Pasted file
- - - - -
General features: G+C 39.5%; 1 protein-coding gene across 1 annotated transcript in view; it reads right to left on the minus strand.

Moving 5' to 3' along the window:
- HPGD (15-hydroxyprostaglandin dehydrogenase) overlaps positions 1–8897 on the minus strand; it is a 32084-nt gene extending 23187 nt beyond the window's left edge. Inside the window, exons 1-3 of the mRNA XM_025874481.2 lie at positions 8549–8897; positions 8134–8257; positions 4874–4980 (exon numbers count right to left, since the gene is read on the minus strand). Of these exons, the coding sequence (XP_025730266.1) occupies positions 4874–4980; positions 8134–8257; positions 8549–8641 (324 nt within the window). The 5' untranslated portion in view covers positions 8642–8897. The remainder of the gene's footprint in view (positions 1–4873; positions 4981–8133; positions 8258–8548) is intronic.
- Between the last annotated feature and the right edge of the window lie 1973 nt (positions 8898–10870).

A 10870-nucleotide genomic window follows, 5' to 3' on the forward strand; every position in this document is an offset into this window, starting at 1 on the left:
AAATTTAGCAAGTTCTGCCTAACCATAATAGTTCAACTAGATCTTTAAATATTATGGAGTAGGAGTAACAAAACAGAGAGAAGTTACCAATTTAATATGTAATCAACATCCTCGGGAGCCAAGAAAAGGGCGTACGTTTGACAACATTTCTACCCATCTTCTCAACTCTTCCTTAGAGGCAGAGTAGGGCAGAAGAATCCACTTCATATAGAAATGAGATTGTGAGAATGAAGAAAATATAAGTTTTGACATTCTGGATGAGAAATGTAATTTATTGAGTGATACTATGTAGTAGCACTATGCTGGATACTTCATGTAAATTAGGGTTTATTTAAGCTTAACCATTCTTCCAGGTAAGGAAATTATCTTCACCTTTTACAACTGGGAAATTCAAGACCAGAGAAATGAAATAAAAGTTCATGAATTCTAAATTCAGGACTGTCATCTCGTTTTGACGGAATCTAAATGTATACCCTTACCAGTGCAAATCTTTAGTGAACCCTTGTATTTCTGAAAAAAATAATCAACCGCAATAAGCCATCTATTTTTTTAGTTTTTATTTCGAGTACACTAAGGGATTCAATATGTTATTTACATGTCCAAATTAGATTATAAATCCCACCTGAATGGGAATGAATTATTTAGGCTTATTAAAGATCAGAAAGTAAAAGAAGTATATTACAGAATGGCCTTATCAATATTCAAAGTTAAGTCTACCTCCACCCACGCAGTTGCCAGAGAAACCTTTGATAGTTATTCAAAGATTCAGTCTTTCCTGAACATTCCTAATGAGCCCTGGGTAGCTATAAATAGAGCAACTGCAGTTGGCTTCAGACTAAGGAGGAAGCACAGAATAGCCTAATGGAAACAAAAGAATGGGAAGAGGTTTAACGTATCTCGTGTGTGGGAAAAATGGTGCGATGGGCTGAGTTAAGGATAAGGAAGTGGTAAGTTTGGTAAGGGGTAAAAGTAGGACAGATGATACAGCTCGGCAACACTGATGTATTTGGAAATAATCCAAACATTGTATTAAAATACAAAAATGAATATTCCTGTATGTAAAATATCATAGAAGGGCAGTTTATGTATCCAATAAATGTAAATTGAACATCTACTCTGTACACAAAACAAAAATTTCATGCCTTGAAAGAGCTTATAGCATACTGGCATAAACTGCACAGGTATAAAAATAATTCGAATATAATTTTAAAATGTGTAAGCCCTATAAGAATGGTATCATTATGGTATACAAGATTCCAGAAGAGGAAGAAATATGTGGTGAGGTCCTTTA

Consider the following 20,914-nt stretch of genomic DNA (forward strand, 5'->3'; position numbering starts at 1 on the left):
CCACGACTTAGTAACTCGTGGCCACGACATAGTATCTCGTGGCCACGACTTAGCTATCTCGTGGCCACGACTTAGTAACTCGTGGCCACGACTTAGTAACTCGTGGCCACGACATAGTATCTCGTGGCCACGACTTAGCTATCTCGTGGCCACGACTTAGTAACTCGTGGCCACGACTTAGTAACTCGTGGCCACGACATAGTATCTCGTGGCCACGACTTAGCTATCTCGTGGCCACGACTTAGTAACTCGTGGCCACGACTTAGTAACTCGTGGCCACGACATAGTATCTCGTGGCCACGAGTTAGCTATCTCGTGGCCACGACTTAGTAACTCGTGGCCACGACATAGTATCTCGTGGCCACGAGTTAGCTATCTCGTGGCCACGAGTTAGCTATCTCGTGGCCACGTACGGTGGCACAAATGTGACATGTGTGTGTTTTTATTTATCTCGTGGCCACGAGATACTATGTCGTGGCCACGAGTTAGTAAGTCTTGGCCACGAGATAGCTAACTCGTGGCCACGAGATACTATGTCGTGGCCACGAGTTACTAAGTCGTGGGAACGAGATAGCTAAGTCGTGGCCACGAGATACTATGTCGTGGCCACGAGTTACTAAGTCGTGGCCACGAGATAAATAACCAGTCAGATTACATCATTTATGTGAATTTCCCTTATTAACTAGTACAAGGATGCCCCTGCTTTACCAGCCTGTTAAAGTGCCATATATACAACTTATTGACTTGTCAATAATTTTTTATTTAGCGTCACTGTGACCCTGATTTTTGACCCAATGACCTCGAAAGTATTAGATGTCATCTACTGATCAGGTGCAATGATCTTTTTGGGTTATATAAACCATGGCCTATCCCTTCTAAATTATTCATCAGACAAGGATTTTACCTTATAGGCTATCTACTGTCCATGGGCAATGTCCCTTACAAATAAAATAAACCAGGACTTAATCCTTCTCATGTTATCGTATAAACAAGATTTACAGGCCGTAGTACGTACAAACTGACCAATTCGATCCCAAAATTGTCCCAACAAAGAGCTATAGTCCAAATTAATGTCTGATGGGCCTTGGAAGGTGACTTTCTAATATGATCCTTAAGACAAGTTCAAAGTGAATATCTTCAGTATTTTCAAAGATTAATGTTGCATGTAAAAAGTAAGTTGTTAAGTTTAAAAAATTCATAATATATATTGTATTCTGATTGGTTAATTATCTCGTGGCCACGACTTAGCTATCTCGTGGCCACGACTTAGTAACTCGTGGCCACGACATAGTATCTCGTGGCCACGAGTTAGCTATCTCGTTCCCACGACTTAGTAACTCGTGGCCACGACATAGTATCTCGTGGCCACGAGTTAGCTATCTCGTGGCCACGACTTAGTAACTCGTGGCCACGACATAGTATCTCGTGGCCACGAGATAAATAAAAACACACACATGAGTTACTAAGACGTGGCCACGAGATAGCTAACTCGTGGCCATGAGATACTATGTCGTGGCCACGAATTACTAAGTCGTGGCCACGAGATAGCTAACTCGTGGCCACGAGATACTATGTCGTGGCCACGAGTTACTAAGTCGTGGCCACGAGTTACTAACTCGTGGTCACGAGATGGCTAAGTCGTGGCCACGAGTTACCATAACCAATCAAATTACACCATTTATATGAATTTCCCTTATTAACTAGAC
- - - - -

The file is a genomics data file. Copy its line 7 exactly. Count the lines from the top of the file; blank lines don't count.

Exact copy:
Consider the following 20,914-nt stretch of genomic DNA (forward strand, 5'->3'; position numbering starts at 1 on the left):